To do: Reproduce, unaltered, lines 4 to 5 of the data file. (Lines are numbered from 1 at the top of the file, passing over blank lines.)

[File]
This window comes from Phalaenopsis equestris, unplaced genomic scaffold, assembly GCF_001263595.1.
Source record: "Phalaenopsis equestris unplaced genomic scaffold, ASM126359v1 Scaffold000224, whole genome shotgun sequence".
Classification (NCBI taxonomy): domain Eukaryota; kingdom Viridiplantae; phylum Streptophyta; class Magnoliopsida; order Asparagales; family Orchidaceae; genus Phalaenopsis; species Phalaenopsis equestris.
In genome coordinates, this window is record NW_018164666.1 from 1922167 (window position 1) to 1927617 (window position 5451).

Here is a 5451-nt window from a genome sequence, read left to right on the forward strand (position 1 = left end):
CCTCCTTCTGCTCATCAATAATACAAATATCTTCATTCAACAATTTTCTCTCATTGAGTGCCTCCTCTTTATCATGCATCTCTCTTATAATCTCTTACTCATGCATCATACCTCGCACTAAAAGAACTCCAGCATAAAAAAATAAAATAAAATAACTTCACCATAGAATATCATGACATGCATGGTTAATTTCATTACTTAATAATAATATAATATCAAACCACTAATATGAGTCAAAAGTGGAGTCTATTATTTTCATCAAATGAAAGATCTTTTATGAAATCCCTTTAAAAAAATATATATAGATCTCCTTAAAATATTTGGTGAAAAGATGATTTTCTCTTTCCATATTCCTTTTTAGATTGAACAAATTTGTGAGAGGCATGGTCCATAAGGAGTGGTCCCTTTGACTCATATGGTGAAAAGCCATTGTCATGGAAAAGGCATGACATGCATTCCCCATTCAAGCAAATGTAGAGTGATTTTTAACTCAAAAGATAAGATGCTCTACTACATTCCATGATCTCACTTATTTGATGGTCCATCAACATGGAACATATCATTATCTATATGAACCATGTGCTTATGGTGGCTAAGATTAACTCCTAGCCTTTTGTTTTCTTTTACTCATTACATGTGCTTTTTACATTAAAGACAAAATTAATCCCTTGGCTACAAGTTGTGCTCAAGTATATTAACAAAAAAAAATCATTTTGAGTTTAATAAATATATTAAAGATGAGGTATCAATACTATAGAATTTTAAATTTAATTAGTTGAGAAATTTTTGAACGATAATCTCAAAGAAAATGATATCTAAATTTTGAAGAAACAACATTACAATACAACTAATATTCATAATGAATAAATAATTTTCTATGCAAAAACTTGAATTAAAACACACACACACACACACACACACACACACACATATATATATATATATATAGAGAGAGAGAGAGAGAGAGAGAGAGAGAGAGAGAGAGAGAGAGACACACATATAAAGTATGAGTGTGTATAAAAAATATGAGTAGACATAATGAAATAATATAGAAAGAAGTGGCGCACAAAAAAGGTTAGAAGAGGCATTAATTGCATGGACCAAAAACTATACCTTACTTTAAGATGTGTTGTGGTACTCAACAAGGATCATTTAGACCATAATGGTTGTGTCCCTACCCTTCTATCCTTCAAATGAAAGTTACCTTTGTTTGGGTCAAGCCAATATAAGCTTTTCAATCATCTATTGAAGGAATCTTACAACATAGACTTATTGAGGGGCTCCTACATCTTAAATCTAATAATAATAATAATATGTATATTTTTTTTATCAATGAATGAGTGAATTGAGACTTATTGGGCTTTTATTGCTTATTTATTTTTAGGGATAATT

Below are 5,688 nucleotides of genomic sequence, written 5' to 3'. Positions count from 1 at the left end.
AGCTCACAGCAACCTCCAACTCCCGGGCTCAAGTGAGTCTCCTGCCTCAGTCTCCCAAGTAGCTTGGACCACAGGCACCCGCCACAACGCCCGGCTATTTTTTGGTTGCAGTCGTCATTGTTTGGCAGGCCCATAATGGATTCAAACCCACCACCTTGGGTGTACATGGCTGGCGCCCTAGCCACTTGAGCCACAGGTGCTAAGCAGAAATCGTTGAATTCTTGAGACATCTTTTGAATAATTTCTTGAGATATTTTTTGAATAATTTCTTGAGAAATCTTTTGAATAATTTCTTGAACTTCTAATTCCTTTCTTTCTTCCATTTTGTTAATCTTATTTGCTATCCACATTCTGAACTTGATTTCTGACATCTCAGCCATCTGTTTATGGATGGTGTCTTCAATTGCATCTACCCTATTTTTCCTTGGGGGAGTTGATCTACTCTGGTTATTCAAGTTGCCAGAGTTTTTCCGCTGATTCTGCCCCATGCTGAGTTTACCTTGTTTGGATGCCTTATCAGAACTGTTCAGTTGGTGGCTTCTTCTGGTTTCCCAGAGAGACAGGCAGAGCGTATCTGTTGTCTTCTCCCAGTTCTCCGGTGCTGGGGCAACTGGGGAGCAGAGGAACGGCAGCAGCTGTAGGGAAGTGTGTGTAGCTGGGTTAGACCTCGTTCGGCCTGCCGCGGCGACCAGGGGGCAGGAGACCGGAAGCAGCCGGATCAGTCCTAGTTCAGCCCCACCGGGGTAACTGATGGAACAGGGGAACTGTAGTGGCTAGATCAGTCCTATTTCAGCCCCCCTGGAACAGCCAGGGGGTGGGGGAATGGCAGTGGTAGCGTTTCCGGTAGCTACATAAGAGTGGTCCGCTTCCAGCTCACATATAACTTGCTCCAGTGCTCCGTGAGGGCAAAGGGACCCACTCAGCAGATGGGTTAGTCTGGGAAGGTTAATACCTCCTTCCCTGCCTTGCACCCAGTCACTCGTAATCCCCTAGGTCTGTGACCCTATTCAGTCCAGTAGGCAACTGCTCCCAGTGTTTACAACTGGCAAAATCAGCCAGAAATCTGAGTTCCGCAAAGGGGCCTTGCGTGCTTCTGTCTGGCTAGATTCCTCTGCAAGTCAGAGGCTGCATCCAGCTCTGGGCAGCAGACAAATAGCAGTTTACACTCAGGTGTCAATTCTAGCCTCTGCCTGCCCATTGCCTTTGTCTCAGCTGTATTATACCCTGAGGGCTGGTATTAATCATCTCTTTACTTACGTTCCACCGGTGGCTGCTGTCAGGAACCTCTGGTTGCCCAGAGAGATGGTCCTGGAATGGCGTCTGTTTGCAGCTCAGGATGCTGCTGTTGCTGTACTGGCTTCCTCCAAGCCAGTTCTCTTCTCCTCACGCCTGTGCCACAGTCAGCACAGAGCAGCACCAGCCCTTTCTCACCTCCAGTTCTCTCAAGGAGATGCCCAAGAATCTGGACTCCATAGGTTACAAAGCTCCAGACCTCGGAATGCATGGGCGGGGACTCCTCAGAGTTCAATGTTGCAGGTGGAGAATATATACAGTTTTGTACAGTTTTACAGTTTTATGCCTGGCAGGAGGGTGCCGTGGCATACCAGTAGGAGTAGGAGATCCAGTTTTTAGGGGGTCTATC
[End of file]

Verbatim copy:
In genome coordinates, this window is record NW_018164666.1 from 1922167 (window position 1) to 1927617 (window position 5451).

Here is a 5451-nt window from a genome sequence, read left to right on the forward strand (position 1 = left end):